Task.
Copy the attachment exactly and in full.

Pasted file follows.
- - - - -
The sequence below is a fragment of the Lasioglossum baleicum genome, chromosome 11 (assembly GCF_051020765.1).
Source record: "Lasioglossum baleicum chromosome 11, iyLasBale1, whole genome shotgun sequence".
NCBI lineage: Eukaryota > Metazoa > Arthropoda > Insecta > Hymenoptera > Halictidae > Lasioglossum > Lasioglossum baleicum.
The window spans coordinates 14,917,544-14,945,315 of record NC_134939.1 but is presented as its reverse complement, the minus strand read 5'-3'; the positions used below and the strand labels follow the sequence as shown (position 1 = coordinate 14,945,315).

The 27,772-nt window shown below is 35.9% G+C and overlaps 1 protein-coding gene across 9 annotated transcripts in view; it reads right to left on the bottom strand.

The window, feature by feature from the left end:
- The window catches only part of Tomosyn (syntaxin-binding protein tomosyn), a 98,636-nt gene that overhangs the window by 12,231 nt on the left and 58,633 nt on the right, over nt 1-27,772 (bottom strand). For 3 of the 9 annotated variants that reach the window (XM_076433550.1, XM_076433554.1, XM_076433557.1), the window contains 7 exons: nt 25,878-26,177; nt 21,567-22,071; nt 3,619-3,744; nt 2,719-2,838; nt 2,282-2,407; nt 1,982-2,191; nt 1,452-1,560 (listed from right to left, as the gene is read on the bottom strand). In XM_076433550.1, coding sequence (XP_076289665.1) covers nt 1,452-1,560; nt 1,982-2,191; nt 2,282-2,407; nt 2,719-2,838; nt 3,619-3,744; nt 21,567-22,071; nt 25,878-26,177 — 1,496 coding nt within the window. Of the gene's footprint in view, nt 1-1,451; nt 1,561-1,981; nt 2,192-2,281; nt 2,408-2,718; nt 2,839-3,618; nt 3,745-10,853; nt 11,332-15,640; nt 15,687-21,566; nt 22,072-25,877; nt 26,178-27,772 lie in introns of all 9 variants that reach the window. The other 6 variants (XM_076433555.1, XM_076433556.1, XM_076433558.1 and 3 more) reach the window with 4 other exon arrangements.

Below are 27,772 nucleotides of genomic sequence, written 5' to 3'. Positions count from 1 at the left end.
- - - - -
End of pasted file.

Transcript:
The sequence below is a fragment of the Lasioglossum baleicum genome, chromosome 11 (assembly GCF_051020765.1).
Source record: "Lasioglossum baleicum chromosome 11, iyLasBale1, whole genome shotgun sequence".
NCBI lineage: Eukaryota > Metazoa > Arthropoda > Insecta > Hymenoptera > Halictidae > Lasioglossum > Lasioglossum baleicum.
The window spans coordinates 14,917,544-14,945,315 of record NC_134939.1 but is presented as its reverse complement, the minus strand read 5'-3'; the positions used below and the strand labels follow the sequence as shown (position 1 = coordinate 14,945,315).

The 27,772-nt window shown below is 35.9% G+C and overlaps 1 protein-coding gene across 9 annotated transcripts in view; it reads right to left on the bottom strand.

The window, feature by feature from the left end:
- The window catches only part of Tomosyn (syntaxin-binding protein tomosyn), a 98,636-nt gene that overhangs the window by 12,231 nt on the left and 58,633 nt on the right, over nt 1-27,772 (bottom strand). For 3 of the 9 annotated variants that reach the window (XM_076433550.1, XM_076433554.1, XM_076433557.1), the window contains 7 exons: nt 25,878-26,177; nt 21,567-22,071; nt 3,619-3,744; nt 2,719-2,838; nt 2,282-2,407; nt 1,982-2,191; nt 1,452-1,560 (listed from right to left, as the gene is read on the bottom strand). In XM_076433550.1, coding sequence (XP_076289665.1) covers nt 1,452-1,560; nt 1,982-2,191; nt 2,282-2,407; nt 2,719-2,838; nt 3,619-3,744; nt 21,567-22,071; nt 25,878-26,177 — 1,496 coding nt within the window. Of the gene's footprint in view, nt 1-1,451; nt 1,561-1,981; nt 2,192-2,281; nt 2,408-2,718; nt 2,839-3,618; nt 3,745-10,853; nt 11,332-15,640; nt 15,687-21,566; nt 22,072-25,877; nt 26,178-27,772 lie in introns of all 9 variants that reach the window. The other 6 variants (XM_076433555.1, XM_076433556.1, XM_076433558.1 and 3 more) reach the window with 4 other exon arrangements.

Below are 27,772 nucleotides of genomic sequence, written 5' to 3'. Positions count from 1 at the left end.